Because you can't have depths without surfaces.
Linda Grant, thinking about clothes, books and other matters.

Thursday, 8 November 2007

Not the church, not the state, women must decide their fate

When I got my first job in journalism, my mentor, Diana Pulson, feature writer on the Liverpool Daily Post, warned me to stay away from women's pages, which were she said, a ghetto of knitting patterns and recipes. A few years later, feminism had turned the Guardian women's page into the place where the feminist revolution was celebrated and debated. I thought myself incredibly lucky, in the early nineties when I eventually started to write for the Guardian women's page, under the editorship first of Louise Chunn (now editor of Good Housekeeping) and then Claire Longrigg, now editor of Psychologies. The story I did then that sticks in my mind was about the so-called False Memory Syndrome, when Louise and I fought a lengthy and fierce losing battle against some obtuse male editors.

Last night was the 50th anniversary celebration of the Guardian Women's page and I was gutted that I couldn't attend. Feminism is the only ism I will own up to; misogyny still rules the world, despite the absolutely concrete advances women have made in the past forty years. When I went back to my old university, York, last year, I remembered vividly the early meetings of the York women's action group:

I remember the fights over our women-only consciousness-raising meetings, invaded by male students who said they were undemocratic, and us marauding round the college television rooms turning off the sets where a few boys were watching Miss World. But now, 30 years later, there was Amy Burge, the university's elected women's officer, who is a third-year English student. I was incredibly pleased that what had begun with that manifesto on the dining room tables had survived into the present. I wanted to know what contemporary issues they were dealing with.

'Members of the student union want to outlaw women only meetings," she said. "We were told that we couldn't have elections for the women's officer where only women could vote, even though the women's officer was representing women, not men. We've got a campaign against sexual publications, and there's a motion to cover up lads' mags, but the student union gets a premium [from the distributors] to have them on display. We get a lot of support from the NUS but Nouse attacked us."

There was a stigma about being labelled a feminist, she said. People thought of them as hairy-legged lesbians in dungarees from the 1970s. I was about to say that it was ridiculous to peddle stereotypes, until it dawned on me that she meant us. It's true - I did have a pair of dungarees. Burge showed me a feminist "zine" the women's officers had produced that term. It was called Love Your Body. It had a big article on anorexia and self-harm scars. And I realised that back in the 70s we hadn't even heard of eating disorders. No one was on a diet; it was too cold not to fill up with scotch eggs and cake. There was no real pressure to look a certain way. We wore makeup at parties and when we felt like it. We lacked these deep, painful insecurities about our bodies - or did we?

I suppose I would have been horrified, back when I got my first journalism job, if I could have foreseen that I had, so many years later, implanted myself in the very ghetto (this blog, or aspects of it) that my mentor had warned me against. On the other hand, I remember, awestruck, meeting the seminal feminist Sheila Rowbotham whose book Hidden From History had so influenced me when it first came out. She was forty-eight at the time. 'Remember how we used to go on about not wearing make-up?' she said. 'It's all very well when you're in your twenties, but at my age it's a different matter.'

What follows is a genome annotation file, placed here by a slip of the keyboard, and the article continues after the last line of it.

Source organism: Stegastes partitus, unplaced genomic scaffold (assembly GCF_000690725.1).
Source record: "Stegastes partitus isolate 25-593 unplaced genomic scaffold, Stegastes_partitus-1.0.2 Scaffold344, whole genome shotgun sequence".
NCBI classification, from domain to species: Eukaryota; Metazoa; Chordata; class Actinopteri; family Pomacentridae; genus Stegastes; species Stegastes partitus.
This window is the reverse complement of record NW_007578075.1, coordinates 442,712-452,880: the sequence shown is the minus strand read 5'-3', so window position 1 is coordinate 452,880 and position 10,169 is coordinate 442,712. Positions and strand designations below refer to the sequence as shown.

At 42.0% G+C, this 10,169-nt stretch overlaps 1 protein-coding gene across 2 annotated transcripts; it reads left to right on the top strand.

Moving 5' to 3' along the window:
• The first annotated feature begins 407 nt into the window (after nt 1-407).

Still the battles for women's rights remain. I'd still march for pro-choice and against this sort of thing


Deja Pseu said...

Thanks for posting this. It seems that "feminism" has somehow become a dirty word here in the U.S. It's always heartening to see it being embraced.

Dana said...

Yes, thank you, from the midwest US. My college student babysitter was surprised to hear me say that the patriarchy is alive and well and still oppressive. I think it's much more insidious now than in our moms' generations, because it's underground, subtle, veiled. You don't see the knife coming until it's in your back.

And this is why I won't wear heels.

twollin said...

Dana - I'm in Upstate New York. As someone with daughters in their 20s, the real fear I have is that there are a lot of people in this country and certain people running for President (including Ron Paul, by the way, who so many people are all exercised about simply because he's mouthing the magic words, "Out of Iraq") whose agenda is not only to outlaw abortion, but to outlaw all forms of contraception.
Let's see now - if taken to the ultimate (which is where these folks invariably go), a woman who refuses to have sex with her husband during certain times of the month, becomes a criminal.
This is incredibly stupid, but this is where people like Ron Paul want to take us: to remove all rights to make our own decisions. Shoot - wearing high heels? We're talking basic human rights on the line here now.

Cristina said...

I know it was said above, but I just have to say it again...

"...misogyny still rules the world, despite the absolutely concrete advances women have made in the past forty years."

Thank you for saying this. It's so true yet so many people (women, even!) don't seem to realise it.

Dana said...

Yes, my daughter's 4. How do you think I feel about it?

JuliaR said...

Thank you for writing so well, about this and other things. I just discovered you. I discovered feminism in grade 12 at an American high school in Belgium in 1974. I've never looked back. I also recently discovered this definition that I love:
Feminism is the radical notion that women are people too.